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Here you’ll find interesting cases of eye conditions along with news and developments in the ophthalmology world.

Cases are presented as an initial image with history and examination. Health practitioners are encouraged to deduce the condition, before further investigations, diagnosis and management are presented.

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Anterior segment photo of the left eye following primary repair of a globe rupture. The nasal limbal rupture has been closed with interrupted nylon sutures. The eye is aphakic and there is no view of the retina due to a dense vitreous haemorrhage.

Case 49

Figure 1. Anterior segment photo of the left eye following primary repair of a globe rupture. The nasal limbal rupture has been closed with interrupted nylon sutures. The eye is aphakic and there is no view of the retina due to a dense vitreous haemorrhage.

Author and Editor: Adrian Fung

A 71-year-old male suffered blunt trauma to his left eye resulting in a globe rupture.

Case history

A 71-year-old man was referred by after falling and hitting his left eye on a wooden step. He was found to have a globe rupture, with a large nasal limbal wound and traumatic aphakia and aniridia. Visual acuity was hand motions in the left eye and the intraocular pressure was 3mmHg.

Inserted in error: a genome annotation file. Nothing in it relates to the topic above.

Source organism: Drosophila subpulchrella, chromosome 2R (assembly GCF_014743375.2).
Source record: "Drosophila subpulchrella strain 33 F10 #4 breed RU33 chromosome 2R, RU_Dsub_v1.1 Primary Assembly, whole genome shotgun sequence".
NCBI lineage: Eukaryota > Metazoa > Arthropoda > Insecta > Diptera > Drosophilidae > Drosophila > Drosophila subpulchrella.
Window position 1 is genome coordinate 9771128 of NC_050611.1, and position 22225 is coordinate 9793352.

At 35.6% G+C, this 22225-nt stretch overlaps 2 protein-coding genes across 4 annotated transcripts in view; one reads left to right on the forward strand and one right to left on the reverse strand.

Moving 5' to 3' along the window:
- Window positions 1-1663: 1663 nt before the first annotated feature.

The patient was taken for emergency surgery which involved anterior vitrectomy and closure of the limbal wound with 8-0 nylon suture (Figure 1). Post-operatively he had a dense vitreous haemorrhage and remained hypotonous. At this point (3 weeks post primary globe repair) he was referred for a retinal opinion.

Given the fact that there was no view of the fundus, a B-scan ultrasound was performed. This confirmed the presence of a vitreous haemorrhage, but an unusual splitting of the eye wall was also detected superonasally (Figure 2).

B-scan ultrasonography demonstrates a vitreous haemorrhage and splitting of the eye wall superonasally. The transverse T12 scan looks at the superior retina, with the top of the image nasal. The longitudinal L1030 scan looks from anteriorly at the ciliary body (top of the image) to posteriorly at the optic nerve (bottom of the image) in the 1030 meridian.

Figure 2. B-scan ultrasonography demonstrates a vitreous haemorrhage and splitting of the eye wall superonasally. The transverse T12 scan looks at the superior retina, with the top of the image nasal. The longitudinal L1030 scan looks from anteriorly at the ciliary body (top of the image) to posteriorly at the optic nerve (bottom of the image) in the 1030 meridian.

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